[whatwg] document.readyState and its initial value
giecrilj at stegny.2a.pl
Mon Jun 23 00:49:24 PDT 2008
The links to current document readiness are reflexive and should be removed.
The page loading process mentioned should be linked to the relevant section.
It would be convenient for the reader
would also provide
a visual indication
that it is a reference to a locally defined technical term.
From: whatwg-bounces at lists.whatwg.org
[mailto:whatwg-bounces at lists.whatwg.org] On Behalf Of Dan Fabulich
Sent: Monday, June 23, 2008 12:56 AM
To: whatwg at whatwg.org
Subject: [whatwg] document.readyState and its initial value
document.readyState was added to HTML5 in April of this year.
> Each document has a current document readiness. When a Document object
> is created, it must have its current document readiness set to the
> string "loading". Various algorithms during page loading affect this
> value. When the value is set, the user agent must fire a simple event
> called readystatechanged at the Document object.
As far as I can tell via google, there has been no discussion of this
property on lists.whatwg.org, so I'd like to suggest a small enhancement
to the spec.
HTML5 says that the current document readiness should be "loading" when
the document is created; instead the initial state should be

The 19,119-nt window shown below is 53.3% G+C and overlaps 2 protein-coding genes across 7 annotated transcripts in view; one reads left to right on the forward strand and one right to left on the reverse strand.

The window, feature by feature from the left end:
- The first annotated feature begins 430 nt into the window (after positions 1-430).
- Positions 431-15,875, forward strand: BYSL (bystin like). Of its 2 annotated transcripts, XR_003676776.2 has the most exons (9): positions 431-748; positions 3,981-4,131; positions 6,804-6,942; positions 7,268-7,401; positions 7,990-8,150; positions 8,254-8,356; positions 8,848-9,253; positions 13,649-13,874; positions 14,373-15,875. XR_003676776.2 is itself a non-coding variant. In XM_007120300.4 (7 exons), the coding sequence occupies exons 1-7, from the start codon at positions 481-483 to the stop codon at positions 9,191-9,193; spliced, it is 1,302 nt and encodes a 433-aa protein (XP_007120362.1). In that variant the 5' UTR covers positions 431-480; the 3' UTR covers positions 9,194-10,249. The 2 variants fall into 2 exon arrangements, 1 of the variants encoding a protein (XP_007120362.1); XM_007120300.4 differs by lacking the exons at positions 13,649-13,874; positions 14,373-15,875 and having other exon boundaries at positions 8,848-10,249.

document.readyState was initially defined by Microsoft as a proprietary
extension to DOM. Here's their MSDN documentation of document.readyState:
> An object's state is initially set to uninitialized, and then to
> loading. When data loading is complete, the state of the link object
> passes through the loaded and interactive states to reach the complete
I believe HTML5 should change to agree with Microsoft on this point.
Safari and Opera have implemented document.readyState to agree with
Microsoft and I don't think it's appropriate for HTML5 to break new ground
here. This matters to me because I'm trying to fix Firefox to support
this property, and we need to know what the initial state should be.
The point is small and not very important because it's almost impossible
to encounter an HTML document in Internet Explorer in the "uninitialized"
state. But I think the fix is small and uncontroversial:
--- source (revision 1790)
+++ source (working copy)
@@ -4613,7 +4613,7 @@
<p>Each document has a <dfn>current document readiness</dfn>. When a
<code>Document</code> object is created, it must have its
<span>current document readiness</span> set to the string
- "loading". Various algorithms during page loading affect this
+ "uninitialized". Various algorithms during page loading affect this
value. When the value is set, the user agent must <span>fire a
simple event</span> called <code
title="event-readystatechanged">readystatechanged</code> at the
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